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Constrained by shrinking budgets, can colleges do more to improve the quality of education? And can students get more out of college without paying higher tuition? Daniel Chambliss and Christopher Takacs conclude that the limited resources of colleges and students need not diminish the undergraduate experience. How College Works reveals the surprisingly decisive role that personal relationships play in determining a student's collegiate success, and puts forward a set of small, inexpensive interventions that yield substantial improvements in educational outcomes.
At a liberal arts college in New York, the authors followed a cluster of nearly one hundred students over a span of eight years. The curricular and technological innovations beloved by administrators mattered much less than the professors and peers whom students met, especially early on. At every turning point in students' undergraduate lives, it was the people, not the programs, that proved critical. Great teachers were more important than the topics studied, and even a small number of good friendshipstwo or threemade a significant difference academically as well as socially.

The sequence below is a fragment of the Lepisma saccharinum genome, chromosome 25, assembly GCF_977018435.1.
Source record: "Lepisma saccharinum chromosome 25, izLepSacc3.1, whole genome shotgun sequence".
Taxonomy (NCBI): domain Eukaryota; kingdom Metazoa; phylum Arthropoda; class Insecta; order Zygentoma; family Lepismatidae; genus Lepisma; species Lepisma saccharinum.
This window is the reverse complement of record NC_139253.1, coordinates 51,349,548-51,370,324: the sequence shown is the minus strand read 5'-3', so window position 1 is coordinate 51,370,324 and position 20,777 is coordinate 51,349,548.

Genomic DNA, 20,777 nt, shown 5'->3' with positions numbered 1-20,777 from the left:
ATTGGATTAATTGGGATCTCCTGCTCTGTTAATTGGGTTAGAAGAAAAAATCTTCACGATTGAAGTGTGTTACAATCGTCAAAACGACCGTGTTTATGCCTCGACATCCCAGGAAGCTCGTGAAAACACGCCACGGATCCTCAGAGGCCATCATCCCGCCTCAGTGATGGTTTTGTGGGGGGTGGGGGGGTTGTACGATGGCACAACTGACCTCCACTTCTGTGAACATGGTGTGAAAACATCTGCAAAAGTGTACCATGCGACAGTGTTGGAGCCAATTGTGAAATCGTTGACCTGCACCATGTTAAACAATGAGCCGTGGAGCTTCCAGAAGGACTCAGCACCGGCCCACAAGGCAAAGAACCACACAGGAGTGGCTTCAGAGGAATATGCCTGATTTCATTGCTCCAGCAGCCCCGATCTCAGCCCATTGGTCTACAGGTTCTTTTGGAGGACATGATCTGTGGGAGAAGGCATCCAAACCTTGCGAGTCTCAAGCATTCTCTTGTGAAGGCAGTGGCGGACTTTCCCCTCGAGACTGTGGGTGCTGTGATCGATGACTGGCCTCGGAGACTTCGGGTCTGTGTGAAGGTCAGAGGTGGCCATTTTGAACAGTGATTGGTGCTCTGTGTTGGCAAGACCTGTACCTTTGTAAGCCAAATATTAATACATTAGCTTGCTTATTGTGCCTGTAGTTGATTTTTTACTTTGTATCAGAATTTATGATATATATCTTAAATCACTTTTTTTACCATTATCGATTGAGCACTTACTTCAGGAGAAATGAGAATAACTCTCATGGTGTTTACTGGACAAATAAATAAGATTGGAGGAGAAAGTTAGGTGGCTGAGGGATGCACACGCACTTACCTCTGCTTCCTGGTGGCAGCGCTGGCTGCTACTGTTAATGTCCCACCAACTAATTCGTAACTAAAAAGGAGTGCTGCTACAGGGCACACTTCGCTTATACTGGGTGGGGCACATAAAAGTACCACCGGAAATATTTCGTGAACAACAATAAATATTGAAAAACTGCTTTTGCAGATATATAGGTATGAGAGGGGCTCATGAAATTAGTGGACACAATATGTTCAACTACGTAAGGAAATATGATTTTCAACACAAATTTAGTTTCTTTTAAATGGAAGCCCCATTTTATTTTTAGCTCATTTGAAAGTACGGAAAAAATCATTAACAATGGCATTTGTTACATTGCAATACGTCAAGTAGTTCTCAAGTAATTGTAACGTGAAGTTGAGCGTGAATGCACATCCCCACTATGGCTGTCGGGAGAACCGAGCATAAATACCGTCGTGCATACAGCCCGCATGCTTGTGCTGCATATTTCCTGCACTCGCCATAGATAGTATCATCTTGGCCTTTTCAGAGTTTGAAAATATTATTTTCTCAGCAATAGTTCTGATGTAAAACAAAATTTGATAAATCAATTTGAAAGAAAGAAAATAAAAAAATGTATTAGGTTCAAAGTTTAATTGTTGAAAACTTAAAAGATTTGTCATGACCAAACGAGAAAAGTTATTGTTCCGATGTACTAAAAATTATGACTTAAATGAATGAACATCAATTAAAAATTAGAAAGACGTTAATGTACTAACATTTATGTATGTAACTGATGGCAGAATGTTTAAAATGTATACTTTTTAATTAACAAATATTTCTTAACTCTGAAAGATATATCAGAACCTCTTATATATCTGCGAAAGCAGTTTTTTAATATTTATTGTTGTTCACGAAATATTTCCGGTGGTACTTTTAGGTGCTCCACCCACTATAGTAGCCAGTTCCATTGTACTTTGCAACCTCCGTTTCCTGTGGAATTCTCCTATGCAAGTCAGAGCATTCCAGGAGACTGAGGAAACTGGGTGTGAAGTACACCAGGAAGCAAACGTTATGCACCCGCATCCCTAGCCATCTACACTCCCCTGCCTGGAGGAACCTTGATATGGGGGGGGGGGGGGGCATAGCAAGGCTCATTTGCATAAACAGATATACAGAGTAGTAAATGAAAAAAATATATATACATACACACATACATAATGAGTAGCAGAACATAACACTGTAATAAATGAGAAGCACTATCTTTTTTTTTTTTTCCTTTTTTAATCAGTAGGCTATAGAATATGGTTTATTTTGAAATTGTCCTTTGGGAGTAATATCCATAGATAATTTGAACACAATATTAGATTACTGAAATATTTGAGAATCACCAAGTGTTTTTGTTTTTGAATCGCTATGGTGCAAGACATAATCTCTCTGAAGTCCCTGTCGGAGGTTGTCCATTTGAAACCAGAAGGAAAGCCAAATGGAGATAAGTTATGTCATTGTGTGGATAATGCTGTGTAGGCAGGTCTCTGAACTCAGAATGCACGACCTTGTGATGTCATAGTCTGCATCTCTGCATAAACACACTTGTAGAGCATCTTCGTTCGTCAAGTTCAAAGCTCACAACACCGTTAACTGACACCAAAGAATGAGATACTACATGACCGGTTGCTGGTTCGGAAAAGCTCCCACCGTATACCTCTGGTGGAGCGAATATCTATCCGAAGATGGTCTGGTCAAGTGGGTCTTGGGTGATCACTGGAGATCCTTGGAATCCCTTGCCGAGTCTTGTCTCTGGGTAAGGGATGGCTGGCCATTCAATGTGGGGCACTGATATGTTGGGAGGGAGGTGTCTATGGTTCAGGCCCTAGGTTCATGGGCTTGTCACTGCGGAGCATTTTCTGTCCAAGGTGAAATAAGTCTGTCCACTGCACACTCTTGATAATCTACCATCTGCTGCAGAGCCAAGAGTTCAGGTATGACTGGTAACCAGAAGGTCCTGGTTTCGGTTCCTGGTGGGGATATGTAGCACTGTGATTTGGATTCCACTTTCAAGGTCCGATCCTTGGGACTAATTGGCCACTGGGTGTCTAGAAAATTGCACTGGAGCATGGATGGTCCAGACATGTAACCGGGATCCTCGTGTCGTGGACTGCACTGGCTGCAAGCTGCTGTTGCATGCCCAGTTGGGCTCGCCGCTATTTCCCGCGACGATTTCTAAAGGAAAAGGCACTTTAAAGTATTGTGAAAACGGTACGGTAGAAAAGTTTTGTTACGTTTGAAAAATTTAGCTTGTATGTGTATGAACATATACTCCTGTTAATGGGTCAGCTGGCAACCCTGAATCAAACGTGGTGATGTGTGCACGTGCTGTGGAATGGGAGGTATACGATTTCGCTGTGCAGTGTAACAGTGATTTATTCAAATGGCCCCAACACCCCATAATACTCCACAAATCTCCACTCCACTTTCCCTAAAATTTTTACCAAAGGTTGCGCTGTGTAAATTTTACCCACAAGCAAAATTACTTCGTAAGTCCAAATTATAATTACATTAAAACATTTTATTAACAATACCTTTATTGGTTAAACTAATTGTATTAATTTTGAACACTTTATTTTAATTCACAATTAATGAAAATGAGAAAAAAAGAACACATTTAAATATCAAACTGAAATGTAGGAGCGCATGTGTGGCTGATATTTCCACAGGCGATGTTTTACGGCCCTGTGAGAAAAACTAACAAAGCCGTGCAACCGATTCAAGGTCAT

For most students, college works best when it provides the daily motivation to learn, not just access to information. Improving higher education means focusing on the quality of a student's relationships with mentors and classmates, for when students form the right bonds, they make the most of their education.
|Product dimensions:||6.10(w) x 9.10(h) x 0.70(d)|
About the Author
Daniel F. Chambliss is Eugene M. Tobin Distinguished Professor of Sociology at Hamilton College.
Christopher G. Takacs is a Ph.D. candidate in sociology at the University of Chicago.
Table of Contents
1 The Search for a Solution 1
2 Entering 17
3 Choosing 40
4 The Arithmetic of Engagement 67
5 Belonging 78
6 Learning 104
7 Finishing 134
8 Lessons Learned 154
Appendix: Methods 177